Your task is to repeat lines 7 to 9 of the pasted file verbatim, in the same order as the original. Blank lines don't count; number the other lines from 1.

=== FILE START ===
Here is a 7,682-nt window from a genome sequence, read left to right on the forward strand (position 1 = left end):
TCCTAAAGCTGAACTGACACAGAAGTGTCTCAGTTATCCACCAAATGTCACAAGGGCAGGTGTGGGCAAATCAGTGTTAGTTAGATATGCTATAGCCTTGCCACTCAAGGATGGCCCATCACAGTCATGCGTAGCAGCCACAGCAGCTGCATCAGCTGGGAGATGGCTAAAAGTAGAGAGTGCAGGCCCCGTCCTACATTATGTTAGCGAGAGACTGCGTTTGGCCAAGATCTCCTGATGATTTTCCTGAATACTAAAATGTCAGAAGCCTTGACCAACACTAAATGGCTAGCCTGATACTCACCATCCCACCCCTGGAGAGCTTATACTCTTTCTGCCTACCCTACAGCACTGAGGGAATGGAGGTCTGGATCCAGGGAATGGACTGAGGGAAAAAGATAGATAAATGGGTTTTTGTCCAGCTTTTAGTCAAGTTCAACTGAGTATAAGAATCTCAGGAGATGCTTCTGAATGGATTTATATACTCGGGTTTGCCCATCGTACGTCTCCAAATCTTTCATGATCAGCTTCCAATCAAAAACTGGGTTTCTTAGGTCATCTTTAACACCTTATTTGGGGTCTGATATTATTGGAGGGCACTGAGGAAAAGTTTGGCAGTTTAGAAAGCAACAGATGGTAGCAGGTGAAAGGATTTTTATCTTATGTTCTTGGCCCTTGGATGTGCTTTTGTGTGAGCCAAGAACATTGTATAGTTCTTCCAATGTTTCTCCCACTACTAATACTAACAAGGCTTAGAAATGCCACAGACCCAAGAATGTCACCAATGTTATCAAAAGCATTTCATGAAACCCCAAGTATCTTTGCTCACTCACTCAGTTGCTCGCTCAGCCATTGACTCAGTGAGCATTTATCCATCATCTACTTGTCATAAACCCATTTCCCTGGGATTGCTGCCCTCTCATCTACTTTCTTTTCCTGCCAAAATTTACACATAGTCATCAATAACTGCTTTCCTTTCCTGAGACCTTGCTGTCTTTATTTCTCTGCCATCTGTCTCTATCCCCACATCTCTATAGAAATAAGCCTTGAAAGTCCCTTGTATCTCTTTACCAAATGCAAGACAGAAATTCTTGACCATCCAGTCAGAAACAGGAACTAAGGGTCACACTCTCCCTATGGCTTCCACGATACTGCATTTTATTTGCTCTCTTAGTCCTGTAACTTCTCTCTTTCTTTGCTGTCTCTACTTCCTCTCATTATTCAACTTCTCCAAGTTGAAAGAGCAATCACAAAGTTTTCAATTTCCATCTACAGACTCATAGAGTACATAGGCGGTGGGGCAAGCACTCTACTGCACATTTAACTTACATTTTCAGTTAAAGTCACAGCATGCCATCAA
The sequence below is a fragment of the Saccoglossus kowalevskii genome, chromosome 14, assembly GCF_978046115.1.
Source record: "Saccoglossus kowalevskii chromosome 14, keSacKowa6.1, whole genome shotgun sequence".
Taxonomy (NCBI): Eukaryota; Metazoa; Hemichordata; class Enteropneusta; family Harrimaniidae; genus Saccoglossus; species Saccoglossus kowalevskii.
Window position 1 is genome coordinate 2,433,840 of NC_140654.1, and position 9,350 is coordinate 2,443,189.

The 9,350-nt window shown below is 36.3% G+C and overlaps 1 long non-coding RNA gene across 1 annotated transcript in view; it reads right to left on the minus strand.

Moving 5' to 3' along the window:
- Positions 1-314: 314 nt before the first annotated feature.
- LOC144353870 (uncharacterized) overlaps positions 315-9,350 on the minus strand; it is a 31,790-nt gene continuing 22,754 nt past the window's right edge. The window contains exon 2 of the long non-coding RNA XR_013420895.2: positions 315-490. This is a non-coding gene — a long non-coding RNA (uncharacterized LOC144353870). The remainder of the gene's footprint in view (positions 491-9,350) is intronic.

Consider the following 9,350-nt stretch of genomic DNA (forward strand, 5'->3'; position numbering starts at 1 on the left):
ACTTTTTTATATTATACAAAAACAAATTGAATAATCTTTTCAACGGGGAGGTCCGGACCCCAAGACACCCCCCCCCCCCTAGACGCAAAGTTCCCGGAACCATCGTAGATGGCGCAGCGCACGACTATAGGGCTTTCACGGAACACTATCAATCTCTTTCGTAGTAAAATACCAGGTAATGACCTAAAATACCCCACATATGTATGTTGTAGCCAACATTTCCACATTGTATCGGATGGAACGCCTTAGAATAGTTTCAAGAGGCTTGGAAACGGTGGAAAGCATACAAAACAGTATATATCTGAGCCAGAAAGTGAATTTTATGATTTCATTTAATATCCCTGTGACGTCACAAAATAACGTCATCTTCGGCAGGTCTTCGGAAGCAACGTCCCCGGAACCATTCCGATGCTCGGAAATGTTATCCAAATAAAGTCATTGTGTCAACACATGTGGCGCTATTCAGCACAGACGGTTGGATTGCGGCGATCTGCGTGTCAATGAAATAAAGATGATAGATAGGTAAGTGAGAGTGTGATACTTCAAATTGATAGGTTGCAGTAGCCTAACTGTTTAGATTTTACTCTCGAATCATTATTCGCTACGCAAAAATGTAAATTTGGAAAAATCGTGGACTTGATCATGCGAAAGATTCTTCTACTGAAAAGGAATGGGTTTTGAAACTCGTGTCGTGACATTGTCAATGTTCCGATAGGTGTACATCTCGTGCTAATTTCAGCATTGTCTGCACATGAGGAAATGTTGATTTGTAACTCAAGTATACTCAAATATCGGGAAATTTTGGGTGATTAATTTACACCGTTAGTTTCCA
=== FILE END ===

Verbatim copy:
The 9,350-nt window shown below is 36.3% G+C and overlaps 1 long non-coding RNA gene across 1 annotated transcript in view; it reads right to left on the minus strand.

Moving 5' to 3' along the window:
- Positions 1-314: 314 nt before the first annotated feature.